In this post I’d like to compare two very different examples of how an artist paints a space in comparison to the way I have for my recent work. The two painters I chose are Linden Frederick and David Salle.
Linden Frederick’s Tenant is almost photographic in the tranquil portrayal of a building that might exist anywhere in America. In a weird way, there’s no evidence that the subject matter even exists outside of its painted form. It sits outside of time and place, and outside of seeming ‘special’ because it is so mundane a subject. As in most of Frederick’s work the subject seems to exit everywhere and nowhere in the same space of thought. That aspect of his work is reminiscent of Marc Auge’s ‘non-places’.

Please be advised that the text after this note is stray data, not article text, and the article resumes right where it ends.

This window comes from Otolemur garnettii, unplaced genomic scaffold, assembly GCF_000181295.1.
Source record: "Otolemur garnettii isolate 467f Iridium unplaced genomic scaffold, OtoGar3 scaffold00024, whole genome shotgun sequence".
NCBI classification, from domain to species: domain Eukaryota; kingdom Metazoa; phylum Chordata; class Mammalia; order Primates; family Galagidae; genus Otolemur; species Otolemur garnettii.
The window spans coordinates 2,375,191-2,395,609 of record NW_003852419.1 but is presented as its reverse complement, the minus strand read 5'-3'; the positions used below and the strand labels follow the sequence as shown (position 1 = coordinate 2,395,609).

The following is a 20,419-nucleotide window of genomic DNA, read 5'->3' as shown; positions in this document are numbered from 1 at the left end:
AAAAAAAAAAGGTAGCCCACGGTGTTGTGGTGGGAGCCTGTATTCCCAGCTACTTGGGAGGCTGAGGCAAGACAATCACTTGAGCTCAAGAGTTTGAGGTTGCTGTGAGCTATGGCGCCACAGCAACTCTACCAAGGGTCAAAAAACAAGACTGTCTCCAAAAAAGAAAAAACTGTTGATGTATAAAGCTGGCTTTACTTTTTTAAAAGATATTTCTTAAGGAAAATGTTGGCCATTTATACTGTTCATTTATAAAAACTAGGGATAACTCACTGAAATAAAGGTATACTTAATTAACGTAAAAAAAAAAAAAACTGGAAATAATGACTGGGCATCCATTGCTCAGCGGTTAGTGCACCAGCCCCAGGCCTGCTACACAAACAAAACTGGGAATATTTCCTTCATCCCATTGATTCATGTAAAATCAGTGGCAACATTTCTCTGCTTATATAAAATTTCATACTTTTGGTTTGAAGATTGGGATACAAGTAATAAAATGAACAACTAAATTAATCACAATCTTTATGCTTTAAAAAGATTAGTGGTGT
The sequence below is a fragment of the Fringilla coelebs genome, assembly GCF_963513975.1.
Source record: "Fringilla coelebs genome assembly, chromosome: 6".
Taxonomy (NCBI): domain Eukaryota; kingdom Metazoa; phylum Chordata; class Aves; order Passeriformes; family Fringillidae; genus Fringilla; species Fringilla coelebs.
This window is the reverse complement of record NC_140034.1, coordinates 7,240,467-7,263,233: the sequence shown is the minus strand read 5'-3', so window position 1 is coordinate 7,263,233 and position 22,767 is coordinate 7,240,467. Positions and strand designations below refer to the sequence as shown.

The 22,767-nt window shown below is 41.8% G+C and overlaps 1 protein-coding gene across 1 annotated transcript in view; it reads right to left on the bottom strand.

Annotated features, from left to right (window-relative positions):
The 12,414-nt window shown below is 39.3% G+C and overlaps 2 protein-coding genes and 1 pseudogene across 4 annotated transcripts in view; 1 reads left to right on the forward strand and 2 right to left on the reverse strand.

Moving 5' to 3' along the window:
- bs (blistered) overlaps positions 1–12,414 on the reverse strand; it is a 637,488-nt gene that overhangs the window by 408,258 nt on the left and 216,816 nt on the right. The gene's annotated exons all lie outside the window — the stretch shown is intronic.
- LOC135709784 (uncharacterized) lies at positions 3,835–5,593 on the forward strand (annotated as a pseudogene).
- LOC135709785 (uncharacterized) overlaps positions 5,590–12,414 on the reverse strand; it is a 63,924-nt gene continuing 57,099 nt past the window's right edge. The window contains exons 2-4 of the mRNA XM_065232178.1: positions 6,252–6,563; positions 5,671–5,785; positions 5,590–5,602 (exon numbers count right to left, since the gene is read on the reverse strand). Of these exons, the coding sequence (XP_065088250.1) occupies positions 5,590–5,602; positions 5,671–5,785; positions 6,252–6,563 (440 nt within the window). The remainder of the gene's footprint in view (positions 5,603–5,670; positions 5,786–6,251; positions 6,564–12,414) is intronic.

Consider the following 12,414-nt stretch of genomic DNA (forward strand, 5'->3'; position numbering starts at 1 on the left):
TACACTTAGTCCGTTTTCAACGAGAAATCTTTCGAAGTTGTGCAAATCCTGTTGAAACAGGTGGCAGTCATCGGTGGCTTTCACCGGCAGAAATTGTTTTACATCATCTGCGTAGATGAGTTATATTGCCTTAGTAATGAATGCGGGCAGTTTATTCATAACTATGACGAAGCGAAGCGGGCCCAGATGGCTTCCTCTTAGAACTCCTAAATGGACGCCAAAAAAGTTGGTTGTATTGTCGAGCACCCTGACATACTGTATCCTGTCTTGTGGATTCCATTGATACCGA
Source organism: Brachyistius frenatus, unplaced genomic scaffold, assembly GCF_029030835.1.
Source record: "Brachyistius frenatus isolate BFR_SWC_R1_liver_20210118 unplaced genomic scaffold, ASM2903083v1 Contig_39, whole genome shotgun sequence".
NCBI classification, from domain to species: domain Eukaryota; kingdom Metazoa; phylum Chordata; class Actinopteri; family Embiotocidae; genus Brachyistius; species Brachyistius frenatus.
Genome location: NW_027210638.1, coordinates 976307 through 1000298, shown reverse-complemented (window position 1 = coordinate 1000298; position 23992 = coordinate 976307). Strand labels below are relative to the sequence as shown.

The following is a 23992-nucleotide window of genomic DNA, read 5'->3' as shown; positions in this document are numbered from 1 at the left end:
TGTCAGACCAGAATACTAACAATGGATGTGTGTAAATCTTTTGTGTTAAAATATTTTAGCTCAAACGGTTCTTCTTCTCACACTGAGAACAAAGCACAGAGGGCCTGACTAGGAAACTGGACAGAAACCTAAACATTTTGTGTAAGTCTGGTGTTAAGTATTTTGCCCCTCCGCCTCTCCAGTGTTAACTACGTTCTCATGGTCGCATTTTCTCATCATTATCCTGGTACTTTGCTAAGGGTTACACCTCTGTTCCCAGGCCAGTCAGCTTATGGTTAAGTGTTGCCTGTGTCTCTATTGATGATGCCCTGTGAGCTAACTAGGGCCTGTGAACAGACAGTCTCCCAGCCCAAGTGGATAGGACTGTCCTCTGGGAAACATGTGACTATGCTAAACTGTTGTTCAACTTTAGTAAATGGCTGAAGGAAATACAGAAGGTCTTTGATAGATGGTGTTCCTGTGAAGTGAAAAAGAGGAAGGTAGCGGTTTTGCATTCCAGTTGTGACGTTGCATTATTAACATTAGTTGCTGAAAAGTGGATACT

David Salle’s Last Light uses elements painted as if collaged together. Although the individual pieces within the work are painted realistically enough that they are recognizable as objects, his combination of different color schemes, angles of view, and somewhat disjointed collections of people/objects remove a sense of place from his work. He doesn’t simply display a different type of non-place, but rather denies a sense of place ever existed in the realm of his work.
Although Salle’s work seems more contemporary and visually interesting, I prefer Frederick’s work in relation to the ideas of non-place I’m dealing with. Instead of distorting the visual until it seems to be without place, I’d rather embrace the placelessness that it already possesses and then amplify it.
*Two other works that would fit this similar comparison are Paul Winstanley’s TV Room V and Patrick Caulfield’s After Lunch.